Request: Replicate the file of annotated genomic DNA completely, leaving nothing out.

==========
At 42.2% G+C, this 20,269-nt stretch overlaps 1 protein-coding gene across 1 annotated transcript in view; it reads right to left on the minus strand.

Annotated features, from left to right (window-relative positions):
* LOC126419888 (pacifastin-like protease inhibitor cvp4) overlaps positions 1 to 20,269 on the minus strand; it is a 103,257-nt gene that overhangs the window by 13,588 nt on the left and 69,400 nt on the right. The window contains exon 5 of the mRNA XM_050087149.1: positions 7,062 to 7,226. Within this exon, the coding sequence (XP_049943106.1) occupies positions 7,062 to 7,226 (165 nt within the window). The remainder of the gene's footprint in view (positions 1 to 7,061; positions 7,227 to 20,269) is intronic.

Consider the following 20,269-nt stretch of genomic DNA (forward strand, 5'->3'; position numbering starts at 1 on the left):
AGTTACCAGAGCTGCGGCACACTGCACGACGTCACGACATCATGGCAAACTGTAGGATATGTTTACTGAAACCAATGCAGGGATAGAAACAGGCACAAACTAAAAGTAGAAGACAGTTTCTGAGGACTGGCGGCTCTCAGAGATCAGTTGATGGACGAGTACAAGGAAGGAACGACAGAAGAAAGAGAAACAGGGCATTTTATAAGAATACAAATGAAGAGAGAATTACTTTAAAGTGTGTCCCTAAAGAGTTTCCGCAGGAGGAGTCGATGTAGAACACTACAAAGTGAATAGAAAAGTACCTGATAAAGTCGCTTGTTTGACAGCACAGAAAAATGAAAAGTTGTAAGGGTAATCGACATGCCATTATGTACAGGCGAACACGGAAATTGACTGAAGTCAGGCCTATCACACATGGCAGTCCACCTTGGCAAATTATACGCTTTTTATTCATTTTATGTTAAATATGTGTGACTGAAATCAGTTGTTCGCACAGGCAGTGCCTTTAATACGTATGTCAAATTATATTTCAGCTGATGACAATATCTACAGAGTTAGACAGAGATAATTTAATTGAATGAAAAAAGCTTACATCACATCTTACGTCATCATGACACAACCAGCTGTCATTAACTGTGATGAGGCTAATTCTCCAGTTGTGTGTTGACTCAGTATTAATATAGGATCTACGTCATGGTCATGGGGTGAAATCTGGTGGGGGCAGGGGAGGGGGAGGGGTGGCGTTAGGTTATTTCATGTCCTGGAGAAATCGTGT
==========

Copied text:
At 42.2% G+C, this 20,269-nt stretch overlaps 1 protein-coding gene across 1 annotated transcript in view; it reads right to left on the minus strand.

Annotated features, from left to right (window-relative positions):
* LOC126419888 (pacifastin-like protease inhibitor cvp4) overlaps positions 1 to 20,269 on the minus strand; it is a 103,257-nt gene that overhangs the window by 13,588 nt on the left and 69,400 nt on the right. The window contains exon 5 of the mRNA XM_050087149.1: positions 7,062 to 7,226. Within this exon, the coding sequence (XP_049943106.1) occupies positions 7,062 to 7,226 (165 nt within the window). The remainder of the gene's footprint in view (positions 1 to 7,061; positions 7,227 to 20,269) is intronic.

Consider the following 20,269-nt stretch of genomic DNA (forward strand, 5'->3'; position numbering starts at 1 on the left):
AGTTACCAGAGCTGCGGCACACTGCACGACGTCACGACATCATGGCAAACTGTAGGATATGTTTACTGAAACCAATGCAGGGATAGAAACAGGCACAAACTAAAAGTAGAAGACAGTTTCTGAGGACTGGCGGCTCTCAGAGATCAGTTGATGGACGAGTACAAGGAAGGAACGACAGAAGAAAGAGAAACAGGGCATTTTATAAGAATACAAATGAAGAGAGAATTACTTTAAAGTGTGTCCCTAAAGAGTTTCCGCAGGAGGAGTCGATGTAGAACACTACAAAGTGAATAGAAAAGTACCTGATAAAGTCGCTTGTTTGACAGCACAGAAAAATGAAAAGTTGTAAGGGTAATCGACATGCCATTATGTACAGGCGAACACGGAAATTGACTGAAGTCAGGCCTATCACACATGGCAGTCCACCTTGGCAAATTATACGCTTTTTATTCATTTTATGTTAAATATGTGTGACTGAAATCAGTTGTTCGCACAGGCAGTGCCTTTAATACGTATGTCAAATTATATTTCAGCTGATGACAATATCTACAGAGTTAGACAGAGATAATTTAATTGAATGAAAAAAGCTTACATCACATCTTACGTCATCATGACACAACCAGCTGTCATTAACTGTGATGAGGCTAATTCTCCAGTTGTGTGTTGACTCAGTATTAATATAGGATCTACGTCATGGTCATGGGGTGAAATCTGGTGGGGGCAGGGGAGGGGGAGGGGTGGCGTTAGGTTATTTCATGTCCTGGAGAAATCGTGT